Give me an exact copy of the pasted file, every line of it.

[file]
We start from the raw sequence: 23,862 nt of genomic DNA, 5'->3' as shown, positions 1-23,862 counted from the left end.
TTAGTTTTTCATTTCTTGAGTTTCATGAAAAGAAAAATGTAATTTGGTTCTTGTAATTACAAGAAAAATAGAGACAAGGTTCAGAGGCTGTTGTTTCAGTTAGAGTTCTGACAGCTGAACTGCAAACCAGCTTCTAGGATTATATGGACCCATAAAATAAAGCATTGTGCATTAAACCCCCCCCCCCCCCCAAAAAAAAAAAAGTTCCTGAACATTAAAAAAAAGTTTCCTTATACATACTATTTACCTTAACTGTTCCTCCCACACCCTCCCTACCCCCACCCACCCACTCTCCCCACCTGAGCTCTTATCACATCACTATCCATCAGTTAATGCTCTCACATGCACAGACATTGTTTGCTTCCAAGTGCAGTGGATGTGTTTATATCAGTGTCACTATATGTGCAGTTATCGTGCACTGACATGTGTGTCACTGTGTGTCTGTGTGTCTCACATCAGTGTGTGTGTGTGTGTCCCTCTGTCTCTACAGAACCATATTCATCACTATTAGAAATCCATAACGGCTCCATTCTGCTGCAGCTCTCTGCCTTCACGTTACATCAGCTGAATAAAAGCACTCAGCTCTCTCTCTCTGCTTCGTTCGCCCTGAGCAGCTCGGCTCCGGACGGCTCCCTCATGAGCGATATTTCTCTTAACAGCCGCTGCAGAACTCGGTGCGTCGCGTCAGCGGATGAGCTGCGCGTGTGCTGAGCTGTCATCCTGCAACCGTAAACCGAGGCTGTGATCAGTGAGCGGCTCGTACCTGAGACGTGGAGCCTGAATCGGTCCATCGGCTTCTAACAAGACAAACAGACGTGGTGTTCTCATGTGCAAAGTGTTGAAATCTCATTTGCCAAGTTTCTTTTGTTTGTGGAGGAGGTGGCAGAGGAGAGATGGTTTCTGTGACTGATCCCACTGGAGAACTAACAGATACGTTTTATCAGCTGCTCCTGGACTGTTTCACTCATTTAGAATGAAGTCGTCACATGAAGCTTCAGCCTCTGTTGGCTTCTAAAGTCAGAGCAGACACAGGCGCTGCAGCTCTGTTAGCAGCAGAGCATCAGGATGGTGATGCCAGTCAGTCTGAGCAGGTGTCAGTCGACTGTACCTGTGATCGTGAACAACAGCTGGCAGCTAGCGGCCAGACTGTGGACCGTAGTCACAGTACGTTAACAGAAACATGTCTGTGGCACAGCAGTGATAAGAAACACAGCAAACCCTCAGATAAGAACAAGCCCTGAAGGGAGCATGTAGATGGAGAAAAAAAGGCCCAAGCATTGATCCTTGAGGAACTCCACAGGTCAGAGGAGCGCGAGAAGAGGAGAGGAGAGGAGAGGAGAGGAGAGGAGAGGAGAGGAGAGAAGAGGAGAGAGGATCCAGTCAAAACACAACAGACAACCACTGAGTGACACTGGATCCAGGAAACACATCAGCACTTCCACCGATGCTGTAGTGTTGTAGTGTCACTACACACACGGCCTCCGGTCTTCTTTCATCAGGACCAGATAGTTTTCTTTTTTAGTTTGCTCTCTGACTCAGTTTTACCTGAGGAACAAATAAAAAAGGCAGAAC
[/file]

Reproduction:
We start from the raw sequence: 23,862 nt of genomic DNA, 5'->3' as shown, positions 1-23,862 counted from the left end.
TTAGTTTTTCATTTCTTGAGTTTCATGAAAAGAAAAATGTAATTTGGTTCTTGTAATTACAAGAAAAATAGAGACAAGGTTCAGAGGCTGTTGTTTCAGTTAGAGTTCTGACAGCTGAACTGCAAACCAGCTTCTAGGATTATATGGACCCATAAAATAAAGCATTGTGCATTAAACCCCCCCCCCCCCCCAAAAAAAAAAAAGTTCCTGAACATTAAAAAAAAGTTTCCTTATACATACTATTTACCTTAACTGTTCCTCCCACACCCTCCCTACCCCCACCCACCCACTCTCCCCACCTGAGCTCTTATCACATCACTATCCATCAGTTAATGCTCTCACATGCACAGACATTGTTTGCTTCCAAGTGCAGTGGATGTGTTTATATCAGTGTCACTATATGTGCAGTTATCGTGCACTGACATGTGTGTCACTGTGTGTCTGTGTGTCTCACATCAGTGTGTGTGTGTGTGTCCCTCTGTCTCTACAGAACCATATTCATCACTATTAGAAATCCATAACGGCTCCATTCTGCTGCAGCTCTCTGCCTTCACGTTACATCAGCTGAATAAAAGCACTCAGCTCTCTCTCTCTGCTTCGTTCGCCCTGAGCAGCTCGGCTCCGGACGGCTCCCTCATGAGCGATATTTCTCTTAACAGCCGCTGCAGAACTCGGTGCGTCGCGTCAGCGGATGAGCTGCGCGTGTGCTGAGCTGTCATCCTGCAACCGTAAACCGAGGCTGTGATCAGTGAGCGGCTCGTACCTGAGACGTGGAGCCTGAATCGGTCCATCGGCTTCTAACAAGACAAACAGACGTGGTGTTCTCATGTGCAAAGTGTTGAAATCTCATTTGCCAAGTTTCTTTTGTTTGTGGAGGAGGTGGCAGAGGAGAGATGGTTTCTGTGACTGATCCCACTGGAGAACTAACAGATACGTTTTATCAGCTGCTCCTGGACTGTTTCACTCATTTAGAATGAAGTCGTCACATGAAGCTTCAGCCTCTGTTGGCTTCTAAAGTCAGAGCAGACACAGGCGCTGCAGCTCTGTTAGCAGCAGAGCATCAGGATGGTGATGCCAGTCAGTCTGAGCAGGTGTCAGTCGACTGTACCTGTGATCGTGAACAACAGCTGGCAGCTAGCGGCCAGACTGTGGACCGTAGTCACAGTACGTTAACAGAAACATGTCTGTGGCACAGCAGTGATAAGAAACACAGCAAACCCTCAGATAAGAACAAGCCCTGAAGGGAGCATGTAGATGGAGAAAAAAAGGCCCAAGCATTGATCCTTGAGGAACTCCACAGGTCAGAGGAGCGCGAGAAGAGGAGAGGAGAGGAGAGGAGAGGAGAGGAGAGGAGAGGAGAGAAGAGGAGAGAGGATCCAGTCAAAACACAACAGACAACCACTGAGTGACACTGGATCCAGGAAACACATCAGCACTTCCACCGATGCTGTAGTGTTGTAGTGTCACTACACACACGGCCTCCGGTCTTCTTTCATCAGGACCAGATAGTTTTCTTTTTTAGTTTGCTCTCTGACTCAGTTTTACCTGAGGAACAAATAAAAAAGGCAGAAC